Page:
My parents, Charley, and I skinned the greenhouse and did a lot of the fiddly little finishing work on Tuesday. Then I picked up a bunch of cardboard by hanging around at the transfer station intercepting people with big boxes on their way to the recycling bins. I’m using it to smother the grass; hopefully in a year or so, both the sod and the cardboard will have turned into good soil, without us having to dig it up (a lot of work that would apparently disturb the good soil microbes). Now we just need to frame the raised beds and fill it up with compost and some seeds for this winter!
After getting to a stopping point with the hoop house, Dad went fishing while Mom and I picked about 8 pounds of Hungarian hot wax peppers and pickled them. We made 11 half pints and 4 pints of sweet hot peppers, and managed not to burn our hands or eyes with the pepper juice (gloves are essential for this operation). Thursday was another tomato day, with 4 jars of stewed whole tomatoes, and 9 more jars of sauce (a few jars thick enough for pizza sauce this time).
Wednesday, August 31, sometime while I was taking my parents to the airport, a grouse struck the fence of our chicken run, killing itself.
This is not the first grouse-smacking-chicken-pen incident at our house, but it is the first that ended with a death. Last April a grouse hen flew into the closed shed door while I was in there getting food for the chickens, which was quite alarming for both of us. She sat, dazed, on the ground for long enough for me to take some pictures. When Charley opened the door a while later, unaware of the event, she spooked and flew into the side of the chicken fence, then veered off into the woods.
Later that summer, we found a grouse-sized dust bath, complete with a feather, under our rhubarb patch. This year, we have routinely flushed a family of at least five grouse from our blackberry patch, and recently found another dust bath sufficiently large for the whole family on the dirt among the roots of an upturned tree.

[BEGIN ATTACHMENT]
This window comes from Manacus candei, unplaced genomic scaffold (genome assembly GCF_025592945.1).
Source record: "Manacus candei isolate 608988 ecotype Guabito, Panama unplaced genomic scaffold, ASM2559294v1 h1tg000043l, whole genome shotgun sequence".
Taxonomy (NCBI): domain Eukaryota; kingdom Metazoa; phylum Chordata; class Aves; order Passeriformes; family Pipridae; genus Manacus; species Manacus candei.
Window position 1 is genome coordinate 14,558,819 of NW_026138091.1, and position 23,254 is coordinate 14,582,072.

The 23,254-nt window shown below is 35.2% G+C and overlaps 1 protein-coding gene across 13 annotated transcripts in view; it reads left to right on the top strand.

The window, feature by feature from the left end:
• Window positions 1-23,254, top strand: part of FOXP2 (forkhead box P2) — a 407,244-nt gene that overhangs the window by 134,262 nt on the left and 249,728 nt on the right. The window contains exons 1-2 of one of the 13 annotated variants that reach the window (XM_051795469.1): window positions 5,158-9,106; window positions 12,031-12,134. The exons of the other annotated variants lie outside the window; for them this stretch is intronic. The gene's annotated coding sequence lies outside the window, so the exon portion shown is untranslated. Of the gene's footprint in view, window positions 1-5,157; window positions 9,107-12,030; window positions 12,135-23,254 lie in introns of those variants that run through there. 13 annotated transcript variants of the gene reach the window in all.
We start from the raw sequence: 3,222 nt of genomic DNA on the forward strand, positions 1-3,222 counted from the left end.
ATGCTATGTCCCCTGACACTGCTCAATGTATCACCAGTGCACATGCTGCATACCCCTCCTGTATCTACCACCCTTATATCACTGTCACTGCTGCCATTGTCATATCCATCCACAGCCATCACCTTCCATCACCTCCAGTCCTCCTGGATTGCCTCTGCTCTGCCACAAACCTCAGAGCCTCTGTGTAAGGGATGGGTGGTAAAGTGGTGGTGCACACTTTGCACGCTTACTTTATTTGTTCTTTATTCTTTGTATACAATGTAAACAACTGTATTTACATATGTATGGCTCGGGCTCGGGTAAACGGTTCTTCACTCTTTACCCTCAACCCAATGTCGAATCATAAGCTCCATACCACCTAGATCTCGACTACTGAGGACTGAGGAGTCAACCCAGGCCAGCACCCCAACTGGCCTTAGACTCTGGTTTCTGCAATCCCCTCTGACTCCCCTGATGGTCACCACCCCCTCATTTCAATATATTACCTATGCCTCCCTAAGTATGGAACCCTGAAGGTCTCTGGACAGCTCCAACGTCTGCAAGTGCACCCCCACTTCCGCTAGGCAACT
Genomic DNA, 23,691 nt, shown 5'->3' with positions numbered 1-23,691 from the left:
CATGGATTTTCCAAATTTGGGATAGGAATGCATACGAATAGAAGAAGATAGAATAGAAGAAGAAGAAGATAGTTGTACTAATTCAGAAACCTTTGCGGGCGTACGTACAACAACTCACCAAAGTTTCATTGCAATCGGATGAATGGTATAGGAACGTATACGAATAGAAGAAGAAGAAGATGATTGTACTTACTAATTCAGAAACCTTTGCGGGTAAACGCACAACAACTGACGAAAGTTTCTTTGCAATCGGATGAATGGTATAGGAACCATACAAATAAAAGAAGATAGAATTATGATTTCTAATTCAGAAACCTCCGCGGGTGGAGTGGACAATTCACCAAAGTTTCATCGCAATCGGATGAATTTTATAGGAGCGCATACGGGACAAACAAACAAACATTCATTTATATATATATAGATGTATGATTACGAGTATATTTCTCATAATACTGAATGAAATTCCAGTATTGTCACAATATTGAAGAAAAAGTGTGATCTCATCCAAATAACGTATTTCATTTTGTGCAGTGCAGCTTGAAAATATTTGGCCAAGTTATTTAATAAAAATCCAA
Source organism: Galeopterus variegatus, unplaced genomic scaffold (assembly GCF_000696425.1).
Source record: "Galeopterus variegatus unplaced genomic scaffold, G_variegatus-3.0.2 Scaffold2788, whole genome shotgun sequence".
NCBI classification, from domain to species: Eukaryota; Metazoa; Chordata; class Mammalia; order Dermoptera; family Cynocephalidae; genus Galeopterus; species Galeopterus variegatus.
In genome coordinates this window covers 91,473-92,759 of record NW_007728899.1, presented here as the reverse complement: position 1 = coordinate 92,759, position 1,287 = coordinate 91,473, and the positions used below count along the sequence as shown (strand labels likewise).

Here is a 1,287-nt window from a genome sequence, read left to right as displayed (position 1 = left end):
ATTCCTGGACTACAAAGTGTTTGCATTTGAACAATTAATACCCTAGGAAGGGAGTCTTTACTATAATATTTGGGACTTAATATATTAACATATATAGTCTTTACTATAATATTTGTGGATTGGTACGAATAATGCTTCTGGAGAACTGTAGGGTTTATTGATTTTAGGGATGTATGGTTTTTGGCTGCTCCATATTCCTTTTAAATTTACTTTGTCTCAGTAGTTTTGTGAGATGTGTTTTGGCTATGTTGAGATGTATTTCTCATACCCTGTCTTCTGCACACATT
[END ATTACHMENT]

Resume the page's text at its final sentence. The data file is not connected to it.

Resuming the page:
I suspect this bird was one of those. It is always very sad to find that our human infrastructure has caused the death of an animal, but around here, we try hard not to waste food, especially meat. I don’t usually photograph my dinner plate, but the “chicken” vindaloo with fresh tomatoes and onions was mighty fine.
Wednesday was an interesting day for another reason, too. Just after finding the dead grouse, I spotted an adult monarch butterfly. She fluttered over the garden and laid several of the distinctive ribbed yellowish eggs on a small patch of milkweed. Charley took some closeups of the eggs (it’s his photo below), and we’ve been checking them every day so we can record how long it takes them to hatch, and photograph the young caterpillars.In the yard, lobelia is blooming, and the red maples are just starting to turn reddish-orange, but most of the woods still look green. We found some mating ambush bugs hanging out with a dead cabbage white butterfly in the woods today. We’ve been chasing the little buggers around the yard with nets, trying to feed them to the chickens before their caterpillars finish decimating the brassicas, so it was nice to find an ally.
We ate our first ripe watermelon of the season and a few beach plums, as well as an abundance of ground cherries, tomatoes, tomatillos, peppers, squash, beans, etc. We probably ate the last of the corn, though maybe there are a few ears yet to be found.
This weekend we started digging an expansion of our perennial bed by the driveway/ solar panel area. It has been a week of unbridled productivity due to the pleasant weather and my computer not being around (it got some kind of virus and had to take a trip to the neighborhood computer-repair guy).
I suppose it won’t look like much until next summer, but I’m excited to get it all planted and mulched in the next week or so.